Sunday, May 13, 2007


Before our group left the United States, Bob warned us never to use the word "Kurdistan" while in Turkey.

"Okay. Fine. What do I care about 'Kurdistan'?" I thought. "I'm going to northern Iraq." That's all I knew.

But, as I indicated way back where, we were headed into an area that is called the Kurdish Area of Northern Iraq or, in fact, the "Kurdistan Area."


I didn't think much about it either going in or for the first couple of days. Until I was in an office and saw a map on the wall.


"What's this?" I asked.

"A map of Kurdistan," someone said.

I looked at it.

Actually, if you enlarge the print, you'll see, on the left, it's "actually" a map of the Dahuk, Erbil and Sulaymaniyah provinces of northern Iraq.

I wandered over to another map.

I wasn't paying close attention. It was kind of the same shape. I didn't notice the difference(s).

But then there was this really colorful map (or, should I say, richly colored map):


I have always loved bright colors. I spent some time looking at it. And then, suddenly, I exclaimed: "Hey! Wait a minute! This isn't the same as those other maps!"

(Take a look. There's no "finger" sticking out the east side. And there are these large bodies of water . . . including the Mediterranean Sea (!!??!!).)

"What's going on?" I asked.

"Look closely!" someone suggested.

I looked more closely.

"Hey!" I exclaimed. "There's Diyarbakir! That's in Turkey! . . . And this map includes a part of Syria! . . . And a portion of Iran! . . . Yipes!"

I went back to the second map. I looked closely at the lower left corner: "Map of Kurdistan Region Iraq," it says in the lower left corner.

Suddenly I understood why "Kurdistan" has significant political overtones in Turkey.

Not only do the Kurdish Democratic Party insurgents cause disruptions in Turkey, but there seem to be those who are willing to declare their aspirations to take control of a large part of eastern Turkey. . . .

That last map is a political time-bomb. It would be as if some Mexican nationalists published a map of "Greater Mexico" that included Texas, New Mexico, a large part of Arizona and most of California and indicated this territory is appropriately part of "Greater Aztlan." [Oh! Sorry! That is actually being done. Or has been done. "No reason to fear," we are told. . . . --But I need to blog about that separately.]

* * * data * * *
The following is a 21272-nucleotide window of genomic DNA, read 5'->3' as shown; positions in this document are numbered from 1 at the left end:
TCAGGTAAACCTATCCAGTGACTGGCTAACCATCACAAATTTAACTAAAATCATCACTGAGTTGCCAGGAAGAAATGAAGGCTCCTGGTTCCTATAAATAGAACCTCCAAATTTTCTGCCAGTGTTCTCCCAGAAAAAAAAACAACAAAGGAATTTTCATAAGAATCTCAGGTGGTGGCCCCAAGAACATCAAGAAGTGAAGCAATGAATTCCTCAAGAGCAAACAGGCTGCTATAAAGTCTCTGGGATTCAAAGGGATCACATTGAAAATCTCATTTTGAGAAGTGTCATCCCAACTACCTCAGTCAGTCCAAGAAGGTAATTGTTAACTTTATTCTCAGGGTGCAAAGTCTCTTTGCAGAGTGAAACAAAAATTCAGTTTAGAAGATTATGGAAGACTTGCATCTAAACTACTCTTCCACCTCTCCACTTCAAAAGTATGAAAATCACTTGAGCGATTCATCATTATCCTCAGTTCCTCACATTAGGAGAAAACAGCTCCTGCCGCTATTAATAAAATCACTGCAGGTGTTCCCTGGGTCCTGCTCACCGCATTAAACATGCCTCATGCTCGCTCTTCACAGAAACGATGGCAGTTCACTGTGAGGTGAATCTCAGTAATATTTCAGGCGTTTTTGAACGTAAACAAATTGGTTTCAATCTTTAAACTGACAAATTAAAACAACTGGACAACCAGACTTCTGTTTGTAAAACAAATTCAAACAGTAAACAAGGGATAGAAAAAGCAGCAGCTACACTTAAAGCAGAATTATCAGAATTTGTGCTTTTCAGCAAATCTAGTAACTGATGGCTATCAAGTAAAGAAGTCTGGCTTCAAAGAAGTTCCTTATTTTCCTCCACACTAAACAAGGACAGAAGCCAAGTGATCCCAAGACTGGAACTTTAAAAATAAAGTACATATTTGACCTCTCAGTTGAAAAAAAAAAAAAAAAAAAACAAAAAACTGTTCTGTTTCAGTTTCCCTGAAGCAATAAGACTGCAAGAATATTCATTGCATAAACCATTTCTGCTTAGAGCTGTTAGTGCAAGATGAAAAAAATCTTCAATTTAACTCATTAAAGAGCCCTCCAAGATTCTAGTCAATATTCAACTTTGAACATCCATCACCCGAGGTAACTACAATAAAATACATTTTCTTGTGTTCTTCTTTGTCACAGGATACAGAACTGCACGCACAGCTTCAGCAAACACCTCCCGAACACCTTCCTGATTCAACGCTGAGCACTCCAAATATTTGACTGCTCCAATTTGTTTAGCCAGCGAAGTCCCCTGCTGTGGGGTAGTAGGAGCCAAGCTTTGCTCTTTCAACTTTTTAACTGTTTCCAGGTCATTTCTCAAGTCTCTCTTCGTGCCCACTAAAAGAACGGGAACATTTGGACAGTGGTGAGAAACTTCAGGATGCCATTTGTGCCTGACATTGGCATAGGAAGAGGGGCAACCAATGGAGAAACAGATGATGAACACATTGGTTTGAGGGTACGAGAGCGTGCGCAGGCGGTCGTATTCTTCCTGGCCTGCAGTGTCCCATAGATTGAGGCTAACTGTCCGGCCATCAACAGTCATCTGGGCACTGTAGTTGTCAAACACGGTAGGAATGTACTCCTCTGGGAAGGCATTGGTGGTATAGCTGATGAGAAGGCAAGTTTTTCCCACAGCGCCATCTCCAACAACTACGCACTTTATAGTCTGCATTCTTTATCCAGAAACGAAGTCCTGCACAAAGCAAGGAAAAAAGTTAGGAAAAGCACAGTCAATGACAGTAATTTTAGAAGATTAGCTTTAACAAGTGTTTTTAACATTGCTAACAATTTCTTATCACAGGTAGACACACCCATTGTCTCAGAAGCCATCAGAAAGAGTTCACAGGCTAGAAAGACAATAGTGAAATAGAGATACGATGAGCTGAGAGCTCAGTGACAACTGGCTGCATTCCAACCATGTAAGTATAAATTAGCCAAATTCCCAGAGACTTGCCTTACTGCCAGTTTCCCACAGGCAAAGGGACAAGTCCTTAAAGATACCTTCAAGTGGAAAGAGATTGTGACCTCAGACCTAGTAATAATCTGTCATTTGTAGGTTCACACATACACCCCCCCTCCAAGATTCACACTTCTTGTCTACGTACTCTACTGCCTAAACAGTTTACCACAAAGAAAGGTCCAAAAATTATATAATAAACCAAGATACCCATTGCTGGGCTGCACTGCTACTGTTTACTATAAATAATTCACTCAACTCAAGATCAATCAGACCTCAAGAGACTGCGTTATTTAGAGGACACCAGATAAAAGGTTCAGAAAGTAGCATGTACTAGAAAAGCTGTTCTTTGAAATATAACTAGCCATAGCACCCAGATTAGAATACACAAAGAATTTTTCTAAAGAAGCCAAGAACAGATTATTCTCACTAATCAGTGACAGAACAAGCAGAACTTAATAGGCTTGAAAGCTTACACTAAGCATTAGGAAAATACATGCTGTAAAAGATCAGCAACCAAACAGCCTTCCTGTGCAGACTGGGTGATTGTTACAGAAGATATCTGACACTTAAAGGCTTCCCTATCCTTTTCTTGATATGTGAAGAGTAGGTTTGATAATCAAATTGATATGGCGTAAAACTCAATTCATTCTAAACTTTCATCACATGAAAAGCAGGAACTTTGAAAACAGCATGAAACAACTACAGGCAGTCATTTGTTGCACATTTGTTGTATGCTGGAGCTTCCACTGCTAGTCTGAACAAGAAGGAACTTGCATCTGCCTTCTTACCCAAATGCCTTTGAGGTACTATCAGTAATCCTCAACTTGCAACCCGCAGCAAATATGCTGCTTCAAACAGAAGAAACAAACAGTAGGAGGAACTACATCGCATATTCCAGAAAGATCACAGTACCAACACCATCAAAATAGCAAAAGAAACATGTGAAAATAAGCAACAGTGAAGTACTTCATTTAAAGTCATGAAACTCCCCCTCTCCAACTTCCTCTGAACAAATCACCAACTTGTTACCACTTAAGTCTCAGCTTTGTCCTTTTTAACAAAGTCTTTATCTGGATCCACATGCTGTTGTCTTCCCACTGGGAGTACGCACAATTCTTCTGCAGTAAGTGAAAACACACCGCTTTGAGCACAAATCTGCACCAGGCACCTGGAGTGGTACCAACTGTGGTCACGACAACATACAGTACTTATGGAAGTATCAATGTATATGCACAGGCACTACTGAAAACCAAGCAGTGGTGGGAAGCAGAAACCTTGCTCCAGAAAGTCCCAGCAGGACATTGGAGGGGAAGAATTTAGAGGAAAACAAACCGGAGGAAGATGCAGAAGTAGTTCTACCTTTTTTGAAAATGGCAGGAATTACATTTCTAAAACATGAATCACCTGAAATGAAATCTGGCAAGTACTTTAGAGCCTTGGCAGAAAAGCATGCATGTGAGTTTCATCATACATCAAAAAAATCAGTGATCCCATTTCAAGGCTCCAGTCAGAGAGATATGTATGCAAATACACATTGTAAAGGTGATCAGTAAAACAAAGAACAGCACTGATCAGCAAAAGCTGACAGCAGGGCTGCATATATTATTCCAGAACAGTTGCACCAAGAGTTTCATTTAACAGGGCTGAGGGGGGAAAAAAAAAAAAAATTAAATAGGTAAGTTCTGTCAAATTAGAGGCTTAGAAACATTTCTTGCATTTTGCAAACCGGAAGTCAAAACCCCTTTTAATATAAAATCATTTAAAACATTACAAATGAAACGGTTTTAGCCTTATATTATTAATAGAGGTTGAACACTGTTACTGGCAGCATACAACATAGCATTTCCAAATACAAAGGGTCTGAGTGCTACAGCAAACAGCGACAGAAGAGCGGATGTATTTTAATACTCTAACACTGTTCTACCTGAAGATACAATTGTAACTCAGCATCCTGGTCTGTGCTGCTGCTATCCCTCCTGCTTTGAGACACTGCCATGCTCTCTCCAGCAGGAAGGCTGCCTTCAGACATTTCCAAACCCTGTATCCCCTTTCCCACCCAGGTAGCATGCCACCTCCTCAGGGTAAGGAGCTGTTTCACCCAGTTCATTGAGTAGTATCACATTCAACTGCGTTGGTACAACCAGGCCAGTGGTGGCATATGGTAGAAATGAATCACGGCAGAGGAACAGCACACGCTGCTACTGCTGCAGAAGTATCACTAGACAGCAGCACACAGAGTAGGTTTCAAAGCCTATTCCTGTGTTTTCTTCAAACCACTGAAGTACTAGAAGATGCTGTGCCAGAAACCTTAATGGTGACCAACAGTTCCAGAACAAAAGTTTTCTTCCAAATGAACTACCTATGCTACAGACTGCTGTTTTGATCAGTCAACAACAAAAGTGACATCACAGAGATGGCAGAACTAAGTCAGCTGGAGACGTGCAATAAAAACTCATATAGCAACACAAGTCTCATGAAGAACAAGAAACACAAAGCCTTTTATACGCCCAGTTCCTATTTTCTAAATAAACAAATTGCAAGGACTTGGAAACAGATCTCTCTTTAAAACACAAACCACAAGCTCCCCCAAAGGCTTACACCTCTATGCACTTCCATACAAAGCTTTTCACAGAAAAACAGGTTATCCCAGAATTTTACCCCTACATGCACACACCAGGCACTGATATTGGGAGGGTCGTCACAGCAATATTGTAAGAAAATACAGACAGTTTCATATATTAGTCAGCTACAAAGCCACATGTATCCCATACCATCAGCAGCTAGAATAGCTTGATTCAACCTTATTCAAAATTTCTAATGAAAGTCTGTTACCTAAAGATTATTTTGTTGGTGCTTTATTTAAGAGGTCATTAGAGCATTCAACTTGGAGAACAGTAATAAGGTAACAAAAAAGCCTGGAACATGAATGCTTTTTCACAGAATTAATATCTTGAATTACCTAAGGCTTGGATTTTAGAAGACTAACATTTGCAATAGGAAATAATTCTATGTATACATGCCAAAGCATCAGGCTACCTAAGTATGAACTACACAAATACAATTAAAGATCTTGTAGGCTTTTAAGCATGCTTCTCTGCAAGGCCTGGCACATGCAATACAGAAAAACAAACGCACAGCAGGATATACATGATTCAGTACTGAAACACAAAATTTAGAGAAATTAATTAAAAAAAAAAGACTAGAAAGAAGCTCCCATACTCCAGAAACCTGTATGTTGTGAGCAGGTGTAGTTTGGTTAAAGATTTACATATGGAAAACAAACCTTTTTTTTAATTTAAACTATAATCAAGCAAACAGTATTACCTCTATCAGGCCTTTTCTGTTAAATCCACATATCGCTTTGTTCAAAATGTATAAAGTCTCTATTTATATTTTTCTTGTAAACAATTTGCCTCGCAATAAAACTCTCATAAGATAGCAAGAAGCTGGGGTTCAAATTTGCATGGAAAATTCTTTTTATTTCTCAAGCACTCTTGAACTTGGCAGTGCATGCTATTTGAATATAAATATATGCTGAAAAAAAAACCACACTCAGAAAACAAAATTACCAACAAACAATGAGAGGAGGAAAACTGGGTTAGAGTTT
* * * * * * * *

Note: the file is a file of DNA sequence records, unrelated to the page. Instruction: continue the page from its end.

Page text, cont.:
Someone said, "I once saw a map of Hungary that was about three times larger than the actual political boundaries of Hungary. Y'know, everyone needs their lebensraum ('living space'--a reference to Nazi Germany)."


I did some searching on the web today in order to find out how much territory this last map of "Kurdistan" covers.

You get a good sense of the territory--and why they want to claim the territory--by looking at this map from


Well. That's almost enough on Kurdistan. Except for their flag, in all its beauty:

I had the opportunity to purchase a map and a flag before we left the country. And I took the opportunity.

Bob found out.

"John," he said. "We had an agreement. We are not going to say anything or carry anything across the border that says anything about Kurdistan on it."

"But I thought that was coming into the country."

"No. Either direction," he said. "I need to have your word that you will get rid of that stuff."

"I've buried it deep. . . ."

I gave my map and flag away to people who were staying in Kurdistan. Uh, northern Iraq.
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